I do wonder. I know what I cannot change but I do wonder… It’s over four years now that Sam is gone and still I want to find in the world a kinder, gentler, better place. I’ve come to find the void in my heart now shows a scar that with time I can talk about. But who can listen with all else of the woes in the world? When the hole in me won’t close, who will save me? I will… because He believes in me… #blessed
I’ve had two boyfriends with the same birth date. What are the chances of that?
When Nick was in third grade and Sam in fourth, I picked them up the last day of school. Nick came to the car carrying a half gallon zip lock bag full of crayons. Upon closer inspection as he got in the car, they all appeared to be orange crayons. As we drove away, my amused questioning began. Nick quickly filled Sam and I in that he had collected orange crayons that year. The year of his first male teacher, Mr. Blackburn, who Nick’s creativity had flourished under. Sam and I laughed in our amusement and our love for the third grader, now fourth grader-to-be. Yes. Nick had an orange crayon collection from third grade. We still have it today; in our memories and in a glass jar as collections should be stored.
I rode the Monon Trail in Indianapolis for the first time this weekend with my friend Chad. We rode four miles to Carmel downtown. There was an arts fair and plenty of activity as we winded our way to The Pint Room. Chad asked for outdoor seating. It was a beautiful night. As our conversation flowed, I glanced down by Chad’s feet and saw an orange crayon. Without conversation interruption, I asked him for the crayon and tucked it in my hand bag.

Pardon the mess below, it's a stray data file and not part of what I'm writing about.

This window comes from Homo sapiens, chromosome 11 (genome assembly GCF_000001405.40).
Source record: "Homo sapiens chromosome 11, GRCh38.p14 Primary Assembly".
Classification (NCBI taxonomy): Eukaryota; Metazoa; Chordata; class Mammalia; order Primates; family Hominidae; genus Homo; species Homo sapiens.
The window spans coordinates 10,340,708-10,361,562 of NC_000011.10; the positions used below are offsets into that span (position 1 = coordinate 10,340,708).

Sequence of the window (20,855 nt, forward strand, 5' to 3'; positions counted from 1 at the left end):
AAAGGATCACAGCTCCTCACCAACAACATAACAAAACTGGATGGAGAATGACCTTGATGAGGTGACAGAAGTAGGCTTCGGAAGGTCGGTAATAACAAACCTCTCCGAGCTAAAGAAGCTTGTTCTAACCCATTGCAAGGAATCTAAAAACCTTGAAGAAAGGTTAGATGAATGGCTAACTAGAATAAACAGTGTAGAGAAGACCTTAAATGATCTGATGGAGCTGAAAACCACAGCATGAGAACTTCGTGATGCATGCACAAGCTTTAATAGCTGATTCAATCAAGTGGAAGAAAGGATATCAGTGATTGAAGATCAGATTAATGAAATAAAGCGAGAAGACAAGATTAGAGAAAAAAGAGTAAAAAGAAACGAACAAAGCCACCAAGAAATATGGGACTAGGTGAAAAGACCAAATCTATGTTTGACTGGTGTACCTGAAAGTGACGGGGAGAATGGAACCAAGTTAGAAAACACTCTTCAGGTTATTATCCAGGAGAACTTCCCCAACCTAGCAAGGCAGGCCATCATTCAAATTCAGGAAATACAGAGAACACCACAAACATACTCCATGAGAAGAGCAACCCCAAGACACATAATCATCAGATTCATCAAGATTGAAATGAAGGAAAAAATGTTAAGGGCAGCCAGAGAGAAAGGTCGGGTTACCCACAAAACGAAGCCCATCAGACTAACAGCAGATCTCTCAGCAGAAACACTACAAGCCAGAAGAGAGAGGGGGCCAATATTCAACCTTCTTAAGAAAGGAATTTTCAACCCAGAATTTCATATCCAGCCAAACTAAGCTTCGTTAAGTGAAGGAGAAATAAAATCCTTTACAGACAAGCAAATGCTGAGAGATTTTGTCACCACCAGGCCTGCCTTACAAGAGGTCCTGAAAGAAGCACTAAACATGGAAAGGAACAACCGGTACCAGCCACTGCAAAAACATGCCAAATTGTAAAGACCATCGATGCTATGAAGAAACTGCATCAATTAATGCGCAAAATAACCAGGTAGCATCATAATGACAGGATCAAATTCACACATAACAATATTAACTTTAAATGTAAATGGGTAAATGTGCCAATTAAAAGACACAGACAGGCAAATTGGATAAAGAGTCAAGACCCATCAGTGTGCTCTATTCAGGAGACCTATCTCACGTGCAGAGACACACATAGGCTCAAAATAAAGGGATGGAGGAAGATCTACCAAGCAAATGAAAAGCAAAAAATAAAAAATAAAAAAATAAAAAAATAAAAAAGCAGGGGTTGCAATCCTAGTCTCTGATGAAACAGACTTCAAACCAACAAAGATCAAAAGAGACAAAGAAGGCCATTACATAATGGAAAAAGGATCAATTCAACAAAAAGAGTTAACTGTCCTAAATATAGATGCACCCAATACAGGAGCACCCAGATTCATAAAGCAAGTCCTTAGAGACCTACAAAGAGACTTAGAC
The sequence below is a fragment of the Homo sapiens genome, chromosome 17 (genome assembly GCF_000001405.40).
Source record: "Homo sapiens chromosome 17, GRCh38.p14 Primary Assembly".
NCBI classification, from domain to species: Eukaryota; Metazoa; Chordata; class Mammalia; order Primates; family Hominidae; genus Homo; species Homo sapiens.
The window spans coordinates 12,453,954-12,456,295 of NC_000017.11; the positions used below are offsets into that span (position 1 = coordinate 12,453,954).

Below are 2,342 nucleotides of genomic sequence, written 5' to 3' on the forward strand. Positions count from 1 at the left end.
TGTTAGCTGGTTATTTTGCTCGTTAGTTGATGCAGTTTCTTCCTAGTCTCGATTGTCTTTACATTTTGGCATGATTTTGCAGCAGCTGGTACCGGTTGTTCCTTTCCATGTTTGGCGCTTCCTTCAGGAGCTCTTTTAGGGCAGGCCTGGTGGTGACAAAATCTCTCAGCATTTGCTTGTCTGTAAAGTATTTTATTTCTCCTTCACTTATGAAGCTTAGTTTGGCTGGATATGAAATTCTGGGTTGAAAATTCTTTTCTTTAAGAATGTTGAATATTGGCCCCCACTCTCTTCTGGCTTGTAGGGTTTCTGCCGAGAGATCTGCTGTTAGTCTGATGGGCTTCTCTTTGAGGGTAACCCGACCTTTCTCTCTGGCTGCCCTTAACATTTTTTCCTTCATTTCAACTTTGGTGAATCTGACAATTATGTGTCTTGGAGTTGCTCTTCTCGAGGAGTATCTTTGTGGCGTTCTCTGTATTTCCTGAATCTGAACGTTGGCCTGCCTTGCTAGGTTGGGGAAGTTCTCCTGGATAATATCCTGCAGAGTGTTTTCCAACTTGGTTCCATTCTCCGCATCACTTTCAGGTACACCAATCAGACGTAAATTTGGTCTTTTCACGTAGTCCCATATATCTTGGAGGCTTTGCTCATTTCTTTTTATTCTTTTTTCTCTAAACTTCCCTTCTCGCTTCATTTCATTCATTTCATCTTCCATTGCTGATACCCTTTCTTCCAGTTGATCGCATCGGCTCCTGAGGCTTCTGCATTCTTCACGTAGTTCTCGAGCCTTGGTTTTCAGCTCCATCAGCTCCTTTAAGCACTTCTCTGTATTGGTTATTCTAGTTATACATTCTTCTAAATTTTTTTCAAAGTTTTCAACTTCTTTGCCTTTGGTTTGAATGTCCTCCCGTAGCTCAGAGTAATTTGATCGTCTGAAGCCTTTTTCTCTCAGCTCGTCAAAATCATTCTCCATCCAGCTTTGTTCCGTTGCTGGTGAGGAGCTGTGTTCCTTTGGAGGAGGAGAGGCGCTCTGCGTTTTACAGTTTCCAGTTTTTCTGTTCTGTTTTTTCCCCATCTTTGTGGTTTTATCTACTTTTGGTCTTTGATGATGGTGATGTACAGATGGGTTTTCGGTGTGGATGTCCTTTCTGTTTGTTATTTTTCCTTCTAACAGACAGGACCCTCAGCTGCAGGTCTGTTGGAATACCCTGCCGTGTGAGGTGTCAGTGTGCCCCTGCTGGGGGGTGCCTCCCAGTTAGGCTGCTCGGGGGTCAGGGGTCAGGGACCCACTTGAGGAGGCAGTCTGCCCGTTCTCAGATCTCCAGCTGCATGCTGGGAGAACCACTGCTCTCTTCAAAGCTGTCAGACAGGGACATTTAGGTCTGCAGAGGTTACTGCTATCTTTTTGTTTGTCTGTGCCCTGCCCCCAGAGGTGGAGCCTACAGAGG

I’ve known about two occasions with the same color crayon now. What are the chances of that? #muchlovetosamandnick
‘Work me’ wore this regularly, especially when traveling; it was my ‘fat’ dress when I hadn’t had enough time to rid myself of the travel baggage which would include extra pounds. In the past four years, I’ve not worn this dress once. That was over four years ago.